Draw dashed strokes in Processing!
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README.md

Dashed Lines for Processing

Dashed Line

Couldn't be any simpler, just a Processing library to draw geometry with dashed strokes!

Installation

You can install the library from Processing's Contribution Manager.

Alternatively, you can extract the distribution file on your Processing's sketchbook. Download dashedlines.zip from the dist folder. Now go to your sketchbook folder (in Windows it will be something like C:\Users\JohnDoe\Documents\Processing), go inside libraries, and extract the contents of the .zip file to a folder called dashedlines. Once finished, your library should be found under: C:\Users\JohnDoe\Documents\Processing\libraries\dashedlines\library\dashedlines.jar.

Still having trouble? Read this.

Hello Dash

Let's take a look at a basic example on how to draw a simple dashed line:

// Import the library
import garciadelcastillo.dashedlines.*;

// Declare the main DashedLines object
DashedLines dash;

void setup() {
  // Initialize it, passing a reference to the current PApplet
  dash = new DashedLines(this);

  // Set the dash-gap pattern in pixels
  dash.pattern(10, 5);
}

void draw() {
  background(127);

  // Call the line method of the 'dash' object,
  // as if it was Processing's native
  dash.line(10, 10, 90, 90);
  dash.line(10, 90, 90, 10);
}

And voilà!

Hello Dash!

Features

Dashed Lines for Processing provides a Processing-like API to draw the same basic or complex shapes you would natively, but with dashed strokes. It computes stroke segments based on your pattern choice, and adapts the drawing to a best-fit solution. This is specially useful for example for animations:

dash.pattern(20, 10);
dash.line(n1.x, n1.y, n2.x, n2.y);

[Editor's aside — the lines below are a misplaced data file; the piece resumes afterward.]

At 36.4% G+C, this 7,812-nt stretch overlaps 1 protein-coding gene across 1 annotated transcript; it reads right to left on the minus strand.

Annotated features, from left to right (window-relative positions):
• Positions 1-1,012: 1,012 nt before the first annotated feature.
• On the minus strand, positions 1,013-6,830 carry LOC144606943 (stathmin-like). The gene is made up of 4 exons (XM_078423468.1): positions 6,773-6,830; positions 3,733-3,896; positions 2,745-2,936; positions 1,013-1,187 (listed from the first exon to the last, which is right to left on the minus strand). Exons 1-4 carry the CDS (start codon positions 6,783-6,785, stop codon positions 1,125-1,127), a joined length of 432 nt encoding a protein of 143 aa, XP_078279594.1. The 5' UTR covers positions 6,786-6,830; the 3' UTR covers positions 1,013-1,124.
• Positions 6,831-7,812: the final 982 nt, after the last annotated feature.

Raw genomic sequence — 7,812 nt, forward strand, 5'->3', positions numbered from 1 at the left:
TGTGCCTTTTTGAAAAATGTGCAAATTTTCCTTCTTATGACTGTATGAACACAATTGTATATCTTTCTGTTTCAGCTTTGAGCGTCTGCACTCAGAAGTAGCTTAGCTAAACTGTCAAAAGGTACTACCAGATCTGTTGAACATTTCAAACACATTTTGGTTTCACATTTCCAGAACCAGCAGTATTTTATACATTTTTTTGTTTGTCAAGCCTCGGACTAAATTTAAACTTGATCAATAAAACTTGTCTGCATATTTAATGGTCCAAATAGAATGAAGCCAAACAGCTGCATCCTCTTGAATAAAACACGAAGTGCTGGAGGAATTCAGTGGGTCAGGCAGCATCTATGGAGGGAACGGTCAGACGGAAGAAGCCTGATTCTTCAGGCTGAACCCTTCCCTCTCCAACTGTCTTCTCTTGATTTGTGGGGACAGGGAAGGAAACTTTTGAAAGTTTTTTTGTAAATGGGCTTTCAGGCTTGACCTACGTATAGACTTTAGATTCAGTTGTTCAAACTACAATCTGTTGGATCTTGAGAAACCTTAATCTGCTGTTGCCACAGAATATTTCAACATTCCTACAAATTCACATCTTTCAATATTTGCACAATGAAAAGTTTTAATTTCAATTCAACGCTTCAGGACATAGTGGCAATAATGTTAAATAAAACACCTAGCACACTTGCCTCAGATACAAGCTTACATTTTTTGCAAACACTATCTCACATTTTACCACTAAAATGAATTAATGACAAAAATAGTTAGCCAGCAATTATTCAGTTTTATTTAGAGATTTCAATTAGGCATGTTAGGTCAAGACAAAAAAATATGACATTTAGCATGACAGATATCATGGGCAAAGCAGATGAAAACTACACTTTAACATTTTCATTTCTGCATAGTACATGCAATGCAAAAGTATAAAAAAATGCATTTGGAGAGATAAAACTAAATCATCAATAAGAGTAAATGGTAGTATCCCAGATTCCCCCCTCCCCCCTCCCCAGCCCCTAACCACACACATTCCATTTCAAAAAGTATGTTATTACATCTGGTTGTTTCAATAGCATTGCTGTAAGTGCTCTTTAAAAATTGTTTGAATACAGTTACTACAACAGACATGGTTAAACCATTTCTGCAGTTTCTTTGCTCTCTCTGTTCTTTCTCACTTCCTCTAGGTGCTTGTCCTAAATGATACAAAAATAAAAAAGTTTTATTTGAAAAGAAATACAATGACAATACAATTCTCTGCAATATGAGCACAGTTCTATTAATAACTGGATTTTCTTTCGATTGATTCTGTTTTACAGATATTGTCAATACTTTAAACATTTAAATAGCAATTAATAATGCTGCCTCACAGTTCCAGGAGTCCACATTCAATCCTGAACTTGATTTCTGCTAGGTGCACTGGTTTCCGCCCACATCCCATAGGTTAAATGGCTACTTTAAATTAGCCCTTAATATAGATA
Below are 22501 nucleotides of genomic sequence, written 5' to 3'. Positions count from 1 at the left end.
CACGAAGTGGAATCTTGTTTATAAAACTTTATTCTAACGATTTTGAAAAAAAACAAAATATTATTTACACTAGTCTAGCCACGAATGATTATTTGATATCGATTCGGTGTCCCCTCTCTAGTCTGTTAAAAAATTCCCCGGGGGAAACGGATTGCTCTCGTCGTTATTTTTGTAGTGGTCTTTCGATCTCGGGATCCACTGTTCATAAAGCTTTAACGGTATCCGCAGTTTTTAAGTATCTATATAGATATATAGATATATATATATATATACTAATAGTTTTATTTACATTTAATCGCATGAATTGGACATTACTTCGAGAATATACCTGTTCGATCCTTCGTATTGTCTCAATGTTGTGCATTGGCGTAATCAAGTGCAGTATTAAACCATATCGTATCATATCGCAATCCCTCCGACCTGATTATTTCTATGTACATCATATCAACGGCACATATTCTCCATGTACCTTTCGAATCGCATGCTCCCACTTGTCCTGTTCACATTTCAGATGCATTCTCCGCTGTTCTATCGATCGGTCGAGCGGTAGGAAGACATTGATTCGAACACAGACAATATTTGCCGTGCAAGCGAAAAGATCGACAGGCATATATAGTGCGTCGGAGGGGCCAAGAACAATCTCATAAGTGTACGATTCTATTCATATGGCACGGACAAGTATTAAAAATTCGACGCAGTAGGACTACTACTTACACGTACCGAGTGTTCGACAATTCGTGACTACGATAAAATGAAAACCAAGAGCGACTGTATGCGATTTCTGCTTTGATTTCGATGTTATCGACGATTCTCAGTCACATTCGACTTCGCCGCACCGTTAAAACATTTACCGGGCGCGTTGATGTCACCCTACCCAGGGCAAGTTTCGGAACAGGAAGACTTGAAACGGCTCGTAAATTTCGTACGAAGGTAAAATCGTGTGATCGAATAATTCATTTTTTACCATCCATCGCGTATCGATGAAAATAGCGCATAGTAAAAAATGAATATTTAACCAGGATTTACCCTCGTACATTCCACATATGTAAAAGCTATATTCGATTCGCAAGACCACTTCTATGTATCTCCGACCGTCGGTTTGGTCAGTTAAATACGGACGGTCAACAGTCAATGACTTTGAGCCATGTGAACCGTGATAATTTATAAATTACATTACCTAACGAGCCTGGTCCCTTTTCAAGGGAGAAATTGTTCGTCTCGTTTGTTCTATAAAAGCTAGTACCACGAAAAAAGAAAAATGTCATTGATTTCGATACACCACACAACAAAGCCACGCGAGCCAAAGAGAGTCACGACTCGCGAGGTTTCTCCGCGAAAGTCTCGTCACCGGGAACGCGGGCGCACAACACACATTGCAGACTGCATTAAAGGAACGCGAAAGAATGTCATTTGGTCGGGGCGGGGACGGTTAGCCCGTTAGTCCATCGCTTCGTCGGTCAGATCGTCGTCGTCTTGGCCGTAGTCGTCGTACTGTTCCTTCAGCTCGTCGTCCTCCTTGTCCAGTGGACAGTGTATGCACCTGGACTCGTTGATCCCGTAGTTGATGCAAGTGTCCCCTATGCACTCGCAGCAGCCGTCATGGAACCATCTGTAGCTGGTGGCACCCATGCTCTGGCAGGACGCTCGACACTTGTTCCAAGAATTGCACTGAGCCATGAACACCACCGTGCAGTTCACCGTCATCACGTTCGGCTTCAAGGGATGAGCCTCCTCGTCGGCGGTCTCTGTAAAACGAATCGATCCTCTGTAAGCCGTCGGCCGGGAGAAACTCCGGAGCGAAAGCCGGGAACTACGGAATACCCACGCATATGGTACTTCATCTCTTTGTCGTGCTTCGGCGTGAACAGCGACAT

Dashed Line

Dashed Lines contains methods to draw all (under development, still kinks here and there) types of geometry that you would normally do in Processing. It inherits inherit Processing's styles, such as stroke(), fill(), strokeWeight() and shape modes like rectMode(). Additionally, it provides some options to customize the dash-gap pattern() or to add offset() to the pattern for 'walking ants' effect on animations.

For example, for 2D primitives:

dash.pattern(30, 10, 15, 10);

// Dashed objects inherit Processing's style properties, including shape modes.
fill(255, 0, 0, 100);
rectMode(CORNERS);
dash.rect(n[0].x, n[0].y, n[1].x, n[1].y);

fill(0, 255, 0, 100);
ellipseMode(CORNERS);
dash.ellipse(n[2].x, n[2].y, n[3].x, n[3].y);

fill(0, 0, 255, 100);
dash.triangle(n[4].x, n[4].y, n[5].x, n[5].y, n[6].x, n[6].y);

fill(255, 0, 255, 100);
dash.quad(n[7].x, n[7].y, n[8].x, n[8].y, n[9].x, n[9].y, n[10].x, n[10].y);

// Animate dashes with 'walking ants' effect
dash.offset(dist);
dist += 1;

2D Primitives

For Bézier curves:

dash.pattern(30, 10);

noFill();
dash.bezier(n[0].x, n[0].y, n[1].x, n[1].y, n[2].x, n[2].y, n[3].x, n[3].y);

dash.offset(dist);
dist += 1;

Bezier Curve

And for more complex shapes, you can use the .beginShape(), .vertex() and .endShape() interface, just like you would in Processing! :)

strokeCap(SQUARE);
strokeJoin(BEVEL);
dash.pattern(30, 10);

// Start the shape with the .beginShape() method
dash.beginShape();
// Add vertices like you would in Processing
for (int i = 0; i < n.length; i++) {
  dash.vertex(n[i].x, n[i].y);
}
// Finish drawing the shape
dash.endShape();

dash.offset(dist);
dist += 1;

Open Shape

Including the option to use any of Processing's shape modes:

// Shapes accept all the same modes as Processing's native implementation:
fill(255, 0, 0, 100);
dash.beginShape(TRIANGLES);
for (int i = 0; i < n.length; i++) {
  dash.vertex(n[i].x, n[i].y);
}
dash.endShape(CLOSE);

TRIANGLES Shape

Contribute

There is still a lot to do, so if you have some time and are excited about computational geometry, feel free to fork and contribute, report bugs or submit feature requests.

Also, if you found this library useful and did something cool with it, send your creation my way! I am always happy to hear about cool projects people are working on.

Acknowledgments

My deepest gratitude to all the folks at the Processing Foundation and the great community that make this project so special and awesome.

Thanks to Nono for having pushed me to stick my head out of the books and make something useful, for once!

Kuddos to Pomax for his amazing Primer on Bézier Curves, it was incredibly helpful for the math behind these curves.